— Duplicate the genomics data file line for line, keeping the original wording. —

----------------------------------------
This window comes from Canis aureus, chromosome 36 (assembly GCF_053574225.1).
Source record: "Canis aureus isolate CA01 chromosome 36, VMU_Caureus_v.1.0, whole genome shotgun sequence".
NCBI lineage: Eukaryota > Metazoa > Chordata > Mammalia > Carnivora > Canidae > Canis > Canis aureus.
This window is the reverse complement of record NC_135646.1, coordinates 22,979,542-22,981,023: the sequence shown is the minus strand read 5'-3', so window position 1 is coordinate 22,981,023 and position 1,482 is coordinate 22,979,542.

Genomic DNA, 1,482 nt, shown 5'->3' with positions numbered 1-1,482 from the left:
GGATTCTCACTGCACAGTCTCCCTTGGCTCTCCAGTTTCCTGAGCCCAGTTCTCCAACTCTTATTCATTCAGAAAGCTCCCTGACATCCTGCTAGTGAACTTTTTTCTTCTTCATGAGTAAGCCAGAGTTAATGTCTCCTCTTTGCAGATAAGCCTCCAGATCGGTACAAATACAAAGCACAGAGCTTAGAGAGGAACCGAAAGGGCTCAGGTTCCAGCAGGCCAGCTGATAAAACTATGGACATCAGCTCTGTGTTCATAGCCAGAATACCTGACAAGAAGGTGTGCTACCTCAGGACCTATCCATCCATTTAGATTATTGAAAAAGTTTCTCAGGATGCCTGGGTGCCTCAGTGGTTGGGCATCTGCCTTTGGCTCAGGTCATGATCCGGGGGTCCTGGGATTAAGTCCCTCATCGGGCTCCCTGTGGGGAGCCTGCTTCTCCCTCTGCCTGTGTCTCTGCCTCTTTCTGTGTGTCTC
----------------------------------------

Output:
This window comes from Canis aureus, chromosome 36 (assembly GCF_053574225.1).
Source record: "Canis aureus isolate CA01 chromosome 36, VMU_Caureus_v.1.0, whole genome shotgun sequence".
NCBI lineage: Eukaryota > Metazoa > Chordata > Mammalia > Carnivora > Canidae > Canis > Canis aureus.
This window is the reverse complement of record NC_135646.1, coordinates 22,979,542-22,981,023: the sequence shown is the minus strand read 5'-3', so window position 1 is coordinate 22,981,023 and position 1,482 is coordinate 22,979,542.

Genomic DNA, 1,482 nt, shown 5'->3' with positions numbered 1-1,482 from the left:
GGATTCTCACTGCACAGTCTCCCTTGGCTCTCCAGTTTCCTGAGCCCAGTTCTCCAACTCTTATTCATTCAGAAAGCTCCCTGACATCCTGCTAGTGAACTTTTTTCTTCTTCATGAGTAAGCCAGAGTTAATGTCTCCTCTTTGCAGATAAGCCTCCAGATCGGTACAAATACAAAGCACAGAGCTTAGAGAGGAACCGAAAGGGCTCAGGTTCCAGCAGGCCAGCTGATAAAACTATGGACATCAGCTCTGTGTTCATAGCCAGAATACCTGACAAGAAGGTGTGCTACCTCAGGACCTATCCATCCATTTAGATTATTGAAAAAGTTTCTCAGGATGCCTGGGTGCCTCAGTGGTTGGGCATCTGCCTTTGGCTCAGGTCATGATCCGGGGGTCCTGGGATTAAGTCCCTCATCGGGCTCCCTGTGGGGAGCCTGCTTCTCCCTCTGCCTGTGTCTCTGCCTCTTTCTGTGTGTCTC